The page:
Although no one is finished investigating, they do seem to have an idea what caused the explosion of the Deepwater Horizon. A methane bubble heated and rose, exploding through various seals. The gas cloud covered the rig, causing other engines to malfunction and explode. The oil surging up behind the methane ensured that the entire rig was inundated.
The heat was caused by the cement being applied around the pipe. You need the cement--it reinforces the pipe and its joints. Oil is a pressurized load, pipe has to be reinforced. So this was, as previously posited, a bad-all-around, unlucky shitstorm.
In a previous post, I talked about the various remedies for the Gulf of Mexico oil spill. Gulf fisherman have been hired to put out a lot of barriers/booms across fragile wetlands. The use of chemical dispersants and controlled burn-offs have continued. These have been either completed by, or monitored closely by, the U.S. Coast Guard.
The engineering solutions
The drilling of a detour well is supposed to take three months. In the meantime, oil is still pouring out at a rate of 5,000 barrels/200,000 gallons a day, unimpeded. BP had two other solutions it wanted to try: the first was having robots fix the leaking lengths of pipe. The robots could not accomplish a fix, but they are still in use as eyes to the underwater surface and assisting in solution number 2.
The second was a cap over the leaks, a sort of umbrella or 'box' that would trap the oil underneath it where it could be pumped out. But they couldn't stabilize it in the proper position. Once again, methane is the culprit. Methane crystals are lighter than water. They have frozen in the colder temperatures below the surface and made the trap too buoyant. Various solutions are being parsed out: a smaller box, methanol to un-freeze the methane, raising the box to warmer temperatures (but then still allowing a gap). Nobody is giving up. None of these stop-gaps are full solutions. And until a full solution, things will get worse in the Gulf.
The best round-up article (comprehensive, even-handed) I've found is at Associated Press.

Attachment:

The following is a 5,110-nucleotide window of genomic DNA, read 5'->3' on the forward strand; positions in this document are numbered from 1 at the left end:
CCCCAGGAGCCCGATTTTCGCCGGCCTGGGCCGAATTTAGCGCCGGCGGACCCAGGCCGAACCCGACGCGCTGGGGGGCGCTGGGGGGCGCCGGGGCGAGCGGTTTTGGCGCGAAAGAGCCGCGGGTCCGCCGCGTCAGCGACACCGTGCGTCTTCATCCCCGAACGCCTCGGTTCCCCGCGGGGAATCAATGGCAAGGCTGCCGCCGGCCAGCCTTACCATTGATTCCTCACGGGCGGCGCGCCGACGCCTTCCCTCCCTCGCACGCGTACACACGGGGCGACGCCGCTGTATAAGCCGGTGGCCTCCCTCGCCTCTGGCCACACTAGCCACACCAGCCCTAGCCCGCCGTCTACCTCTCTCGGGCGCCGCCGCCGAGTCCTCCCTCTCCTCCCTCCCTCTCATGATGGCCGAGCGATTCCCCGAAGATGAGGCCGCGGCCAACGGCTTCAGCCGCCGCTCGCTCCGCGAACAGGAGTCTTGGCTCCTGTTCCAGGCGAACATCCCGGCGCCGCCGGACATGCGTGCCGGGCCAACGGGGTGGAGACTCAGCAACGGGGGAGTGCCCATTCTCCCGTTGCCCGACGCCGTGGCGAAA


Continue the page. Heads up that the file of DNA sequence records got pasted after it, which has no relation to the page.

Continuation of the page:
BP's Timeline of Operations (shipments, actions, processes) with the Joint Response Team, at the BP site.
States of Emergency
The National Oceanic and Atmospheric Administration (NOAA) Forecast for May 11 is here. (pdf format: it takes a minute to load. It looks really bad for Louisiana's Atchafalaya Bay (pronounced "chuff-a-lie-ah"). Louisiana's coastline has 3.5 million acres of coastal wetlands, or 40% of all of the coastal wetlands in the lower 48 states, so a lot is at stake already. Among other important things, like oxygen production, the barrier islands and wetlands protect the coast from other seaborne disasters such as hurricanes.
The oil may drift fairly easily to Mobile Bay and then Pensacola some time after that. This disaster is just multiplying.
Terrebonne and Lafourche Parishes (Counties, ya'all) have both declared a state of emergency May 9, 2010. Terrebonne Parish already has a Coast Guard approved plan. Lafourche Parish is meeting with officials today. The governor had already declared an emergency on April 29th--for Plaquemines, St. Tammany, Orleans, and Jefferson Parish.
The Feds have already named the spill "of national significance", which clears the way for Federal assistance.
Mississippi's governor declared a state of emergency on April 30; Alabama's gov declared their state of emergency on May 1. Florida's governor declared a state of emergency for areas around the Panhandle coast on May 1. On May 3, he expanded the state of emergency to include Big Bend and Tampa Bay areas.
More Blowhards and Plenty Blowback on the Blowout
The Congressional hearings with independent oil CEOs start with some private sessions on Tuesday, and move into full howl through the next few weeks. There is nothing so ugly and so beside the point (in my opinion) as a Congressional hearing on oil. The Katrina hearing was an exceedingly bad, over-acted operas by both participants and spectators. That was during the titularly 'oil-friendly' Bush administration. This is going to be another disaster, nothing will get done there. I will probably report on those in future. It's an eye-opener, all right.
I hope the know-nothing pols on either side of the carpet leave these engineers and the Coast Guard to do their job. They are working as fast, smart, and hard as possible. They deserve credit for a good solid effort. Let's give that credit, and let them stick with it. We'll get to the punishments when we can take a better stock of the damage. Remedies come first.